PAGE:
When starting to play with CAS a lot of people come up with toy programs that simply do a Demand for some permission or another, then copy that program to various locations that will cause it to be granted different permission sets. It's generally a surprise when those demands pass, even though caspol confirms that their assemblies aren't being granted the permission that is being demanded.
The reason for this has to do with which stack frame the CLR starts at when doing the stack walk: instead of starting with the method that calls Demand(), we start with that method's caller. This means that doing a Demand in the Main method of an exe will never cause a SecurityException, even if that program wasn't granted the permission that was demanded since Main() doesn't have a caller on the call stack. (For instance, if you tried to pull the IsFullTrust property into Main in this post, you would always think that you were running FullTrust since the Demand will never throw).
For instance, lets look at two Main methods, both in exes on a file share:
In this case, the call stacks at the time of the Demand essentially look like:
Applying the rule where the caller of the method which calls Demand() is the first on the stack walk, the first program begins its stack walk at Main's caller, which doesn't exist. Therefore, since no frames on the stack walk were not granted FileIOPermission, the demand succeeds and no exception is thrown. In the second case, the rule tells us that Main is the first frame to check on the stack walk ... and since Main is not granted FileIOPermission to c:\boot.ini a SecurityException is thrown. And in fact, this is exactly the behavior we see when running the two programs.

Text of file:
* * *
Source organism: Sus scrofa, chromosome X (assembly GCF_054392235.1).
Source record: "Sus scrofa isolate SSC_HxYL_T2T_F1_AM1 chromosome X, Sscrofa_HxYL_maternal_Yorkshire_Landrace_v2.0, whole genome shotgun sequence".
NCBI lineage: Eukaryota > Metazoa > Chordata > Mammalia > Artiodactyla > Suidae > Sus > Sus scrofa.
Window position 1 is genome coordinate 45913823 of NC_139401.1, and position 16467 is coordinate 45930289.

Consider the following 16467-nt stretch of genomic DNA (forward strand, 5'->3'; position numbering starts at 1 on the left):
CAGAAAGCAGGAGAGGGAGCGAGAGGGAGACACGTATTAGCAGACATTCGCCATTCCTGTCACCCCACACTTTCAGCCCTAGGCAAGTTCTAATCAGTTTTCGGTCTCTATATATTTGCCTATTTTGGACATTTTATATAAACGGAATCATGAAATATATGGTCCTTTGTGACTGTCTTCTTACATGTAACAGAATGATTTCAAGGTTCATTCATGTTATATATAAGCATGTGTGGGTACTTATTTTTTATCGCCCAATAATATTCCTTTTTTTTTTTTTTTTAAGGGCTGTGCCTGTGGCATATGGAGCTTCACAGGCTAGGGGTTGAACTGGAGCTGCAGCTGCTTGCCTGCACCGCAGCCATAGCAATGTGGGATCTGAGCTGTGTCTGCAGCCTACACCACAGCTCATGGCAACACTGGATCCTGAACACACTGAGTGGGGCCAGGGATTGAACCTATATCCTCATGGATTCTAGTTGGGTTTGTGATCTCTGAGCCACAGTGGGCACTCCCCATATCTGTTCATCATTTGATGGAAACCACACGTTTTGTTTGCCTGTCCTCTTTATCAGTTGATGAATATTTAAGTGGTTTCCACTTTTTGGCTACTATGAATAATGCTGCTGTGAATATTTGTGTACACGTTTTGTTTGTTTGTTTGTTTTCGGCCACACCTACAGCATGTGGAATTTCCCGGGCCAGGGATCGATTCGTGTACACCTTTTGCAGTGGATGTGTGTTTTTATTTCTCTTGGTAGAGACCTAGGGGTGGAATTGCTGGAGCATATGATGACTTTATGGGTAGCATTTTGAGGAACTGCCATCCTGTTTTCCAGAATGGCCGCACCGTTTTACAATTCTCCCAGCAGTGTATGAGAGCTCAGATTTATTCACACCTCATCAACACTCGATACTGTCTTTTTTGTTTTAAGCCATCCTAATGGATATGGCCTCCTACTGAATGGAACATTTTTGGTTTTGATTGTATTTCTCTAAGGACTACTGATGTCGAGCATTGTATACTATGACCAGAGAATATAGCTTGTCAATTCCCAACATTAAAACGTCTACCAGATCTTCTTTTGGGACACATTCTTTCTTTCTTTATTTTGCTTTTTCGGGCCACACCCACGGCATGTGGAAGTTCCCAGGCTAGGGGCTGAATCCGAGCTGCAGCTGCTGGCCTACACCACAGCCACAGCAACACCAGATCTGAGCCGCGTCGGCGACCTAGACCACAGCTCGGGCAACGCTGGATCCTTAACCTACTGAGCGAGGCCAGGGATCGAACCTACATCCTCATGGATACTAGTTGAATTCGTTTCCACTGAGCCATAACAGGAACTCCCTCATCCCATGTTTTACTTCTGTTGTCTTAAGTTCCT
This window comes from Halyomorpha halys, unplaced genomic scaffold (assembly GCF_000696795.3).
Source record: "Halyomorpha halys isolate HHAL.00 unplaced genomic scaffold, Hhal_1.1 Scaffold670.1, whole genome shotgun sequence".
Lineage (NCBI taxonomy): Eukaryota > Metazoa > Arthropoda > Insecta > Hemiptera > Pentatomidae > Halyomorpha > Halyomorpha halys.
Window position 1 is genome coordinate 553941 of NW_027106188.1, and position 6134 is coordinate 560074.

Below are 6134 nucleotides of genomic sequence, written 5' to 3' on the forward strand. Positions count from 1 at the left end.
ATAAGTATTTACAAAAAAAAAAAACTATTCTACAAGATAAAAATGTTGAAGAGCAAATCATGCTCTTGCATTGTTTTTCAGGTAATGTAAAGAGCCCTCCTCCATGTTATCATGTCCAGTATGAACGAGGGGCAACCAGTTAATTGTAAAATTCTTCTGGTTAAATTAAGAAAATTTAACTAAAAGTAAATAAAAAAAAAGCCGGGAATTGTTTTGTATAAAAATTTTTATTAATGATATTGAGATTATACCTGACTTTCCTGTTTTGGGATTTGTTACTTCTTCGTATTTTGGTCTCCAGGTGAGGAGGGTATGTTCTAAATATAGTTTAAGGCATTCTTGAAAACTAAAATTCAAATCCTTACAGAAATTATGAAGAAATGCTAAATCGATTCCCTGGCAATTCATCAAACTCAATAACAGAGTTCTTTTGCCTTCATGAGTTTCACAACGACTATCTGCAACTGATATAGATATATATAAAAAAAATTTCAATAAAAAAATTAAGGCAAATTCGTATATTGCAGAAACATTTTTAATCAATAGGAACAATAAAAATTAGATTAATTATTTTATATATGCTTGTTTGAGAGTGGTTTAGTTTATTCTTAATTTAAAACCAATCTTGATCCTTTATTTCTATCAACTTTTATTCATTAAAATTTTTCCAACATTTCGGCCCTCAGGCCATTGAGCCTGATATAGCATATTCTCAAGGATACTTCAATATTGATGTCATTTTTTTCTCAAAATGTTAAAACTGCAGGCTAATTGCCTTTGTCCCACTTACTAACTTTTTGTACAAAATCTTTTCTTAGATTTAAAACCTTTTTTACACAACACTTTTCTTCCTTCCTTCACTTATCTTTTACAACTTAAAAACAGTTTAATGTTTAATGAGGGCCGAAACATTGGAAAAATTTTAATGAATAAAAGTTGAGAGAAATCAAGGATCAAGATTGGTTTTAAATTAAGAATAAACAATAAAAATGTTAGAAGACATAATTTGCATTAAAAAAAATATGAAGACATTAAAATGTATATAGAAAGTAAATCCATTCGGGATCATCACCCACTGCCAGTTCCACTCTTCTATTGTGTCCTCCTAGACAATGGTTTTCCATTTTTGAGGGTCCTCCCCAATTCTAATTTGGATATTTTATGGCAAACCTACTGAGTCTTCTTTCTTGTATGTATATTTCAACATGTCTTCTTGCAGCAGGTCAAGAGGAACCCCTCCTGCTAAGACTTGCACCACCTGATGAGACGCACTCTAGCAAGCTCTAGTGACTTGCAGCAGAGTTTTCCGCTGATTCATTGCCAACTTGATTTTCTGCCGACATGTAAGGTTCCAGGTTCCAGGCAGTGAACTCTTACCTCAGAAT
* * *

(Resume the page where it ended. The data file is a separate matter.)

At first glance this might appear to be a security issue, after all we're skipping over a method that clearly does not have the permissions being requested. However, since the method we're skipping over is the one which contains the code to call Demand(), if that demand did cause a SecurityException, then the person attempting to do whatever it is that they're being denied access to could simply omit calling Demand() in the first place. In fact, most malicious code isn't security conscious enough to ensure that it's allowed permission to do whatever evil action it wants to anyway ... "Oh, the user doesn't want me to upload their Microsoft Money data to my server. Well, in that case I guess I'll just move on." :-)